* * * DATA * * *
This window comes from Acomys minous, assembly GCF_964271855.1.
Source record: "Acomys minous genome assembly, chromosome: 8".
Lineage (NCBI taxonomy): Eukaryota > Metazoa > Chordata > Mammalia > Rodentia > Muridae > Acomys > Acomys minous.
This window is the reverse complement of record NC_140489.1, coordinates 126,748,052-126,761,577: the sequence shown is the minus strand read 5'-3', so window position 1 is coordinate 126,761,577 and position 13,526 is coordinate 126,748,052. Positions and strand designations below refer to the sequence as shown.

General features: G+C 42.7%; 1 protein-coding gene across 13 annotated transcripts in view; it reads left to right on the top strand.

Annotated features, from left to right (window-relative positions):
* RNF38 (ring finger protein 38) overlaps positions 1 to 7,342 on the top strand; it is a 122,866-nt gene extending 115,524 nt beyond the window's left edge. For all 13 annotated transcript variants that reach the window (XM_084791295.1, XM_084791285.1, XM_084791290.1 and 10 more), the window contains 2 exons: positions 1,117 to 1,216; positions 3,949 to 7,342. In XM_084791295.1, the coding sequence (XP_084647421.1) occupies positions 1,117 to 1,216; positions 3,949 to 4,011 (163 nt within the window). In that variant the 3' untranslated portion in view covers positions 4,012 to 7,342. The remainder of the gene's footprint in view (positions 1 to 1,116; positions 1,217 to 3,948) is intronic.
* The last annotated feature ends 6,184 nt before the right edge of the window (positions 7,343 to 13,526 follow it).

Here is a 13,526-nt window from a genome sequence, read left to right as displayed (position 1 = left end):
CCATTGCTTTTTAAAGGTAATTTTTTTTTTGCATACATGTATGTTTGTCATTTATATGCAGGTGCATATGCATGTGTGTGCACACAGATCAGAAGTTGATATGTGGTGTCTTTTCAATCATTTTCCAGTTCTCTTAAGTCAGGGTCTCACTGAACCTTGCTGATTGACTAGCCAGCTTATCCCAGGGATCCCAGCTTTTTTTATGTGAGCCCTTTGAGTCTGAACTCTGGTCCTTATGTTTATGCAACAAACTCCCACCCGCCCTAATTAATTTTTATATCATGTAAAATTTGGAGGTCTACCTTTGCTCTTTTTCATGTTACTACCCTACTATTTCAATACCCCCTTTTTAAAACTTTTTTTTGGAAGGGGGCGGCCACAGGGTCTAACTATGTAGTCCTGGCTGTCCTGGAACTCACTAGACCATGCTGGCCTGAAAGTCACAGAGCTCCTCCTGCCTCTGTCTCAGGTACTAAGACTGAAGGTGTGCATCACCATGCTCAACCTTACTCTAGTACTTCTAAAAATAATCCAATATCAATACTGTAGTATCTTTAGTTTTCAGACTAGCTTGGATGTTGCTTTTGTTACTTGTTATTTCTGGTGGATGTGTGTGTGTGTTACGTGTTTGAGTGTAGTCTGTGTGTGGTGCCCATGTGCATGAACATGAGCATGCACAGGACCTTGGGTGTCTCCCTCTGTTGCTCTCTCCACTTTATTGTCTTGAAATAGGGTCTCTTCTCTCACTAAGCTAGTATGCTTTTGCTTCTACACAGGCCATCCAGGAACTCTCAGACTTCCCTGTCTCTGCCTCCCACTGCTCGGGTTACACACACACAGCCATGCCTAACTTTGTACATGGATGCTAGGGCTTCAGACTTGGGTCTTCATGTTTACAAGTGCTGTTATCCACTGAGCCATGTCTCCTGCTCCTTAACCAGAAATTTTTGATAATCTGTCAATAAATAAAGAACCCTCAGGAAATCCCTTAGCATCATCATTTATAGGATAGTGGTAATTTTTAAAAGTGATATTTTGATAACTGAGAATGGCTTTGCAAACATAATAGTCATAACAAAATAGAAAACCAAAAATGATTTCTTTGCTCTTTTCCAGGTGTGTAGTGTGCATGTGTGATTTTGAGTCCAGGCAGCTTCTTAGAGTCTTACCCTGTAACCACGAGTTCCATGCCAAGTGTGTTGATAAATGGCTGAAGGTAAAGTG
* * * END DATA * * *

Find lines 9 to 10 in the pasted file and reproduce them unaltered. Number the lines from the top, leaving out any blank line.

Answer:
Here is a 13,526-nt window from a genome sequence, read left to right as displayed (position 1 = left end):
CCATTGCTTTTTAAAGGTAATTTTTTTTTTGCATACATGTATGTTTGTCATTTATATGCAGGTGCATATGCATGTGTGTGCACACAGATCAGAAGTTGATATGTGGTGTCTTTTCAATCATTTTCCAGTTCTCTTAAGTCAGGGTCTCACTGAACCTTGCTGATTGACTAGCCAGCTTATCCCAGGGATCCCAGCTTTTTTTATGTGAGCCCTTTGAGTCTGAACTCTGGTCCTTATGTTTATGCAACAAACTCCCACCCGCCCTAATTAATTTTTATATCATGTAAAATTTGGAGGTCTACCTTTGCTCTTTTTCATGTTACTACCCTACTATTTCAATACCCCCTTTTTAAAACTTTTTTTTGGAAGGGGGCGGCCACAGGGTCTAACTATGTAGTCCTGGCTGTCCTGGAACTCACTAGACCATGCTGGCCTGAAAGTCACAGAGCTCCTCCTGCCTCTGTCTCAGGTACTAAGACTGAAGGTGTGCATCACCATGCTCAACCTTACTCTAGTACTTCTAAAAATAATCCAATATCAATACTGTAGTATCTTTAGTTTTCAGACTAGCTTGGATGTTGCTTTTGTTACTTGTTATTTCTGGTGGATGTGTGTGTGTGTTACGTGTTTGAGTGTAGTCTGTGTGTGGTGCCCATGTGCATGAACATGAGCATGCACAGGACCTTGGGTGTCTCCCTCTGTTGCTCTCTCCACTTTATTGTCTTGAAATAGGGTCTCTTCTCTCACTAAGCTAGTATGCTTTTGCTTCTACACAGGCCATCCAGGAACTCTCAGACTTCCCTGTCTCTGCCTCCCACTGCTCGGGTTACACACACACAGCCATGCCTAACTTTGTACATGGATGCTAGGGCTTCAGACTTGGGTCTTCATGTTTACAAGTGCTGTTATCCACTGAGCCATGTCTCCTGCTCCTTAACCAGAAATTTTTGATAATCTGTCAATAAATAAAGAACCCTCAGGAAATCCCTTAGCATCATCATTTATAGGATAGTGGTAATTTTTAAAAGTGATATTTTGATAACTGAGAATGGCTTTGCAAACATAATAGTCATAACAAAATAGAAAACCAAAAATGATTTCTTTGCTCTTTTCCAGGTGTGTAGTGTGCATGTGTGATTTTGAGTCCAGGCAGCTTCTTAGAGTCTTACCCTGTAACCACGAGTTCCATGCCAAGTGTGTTGATAAATGGCTGAAGGTAAAGTG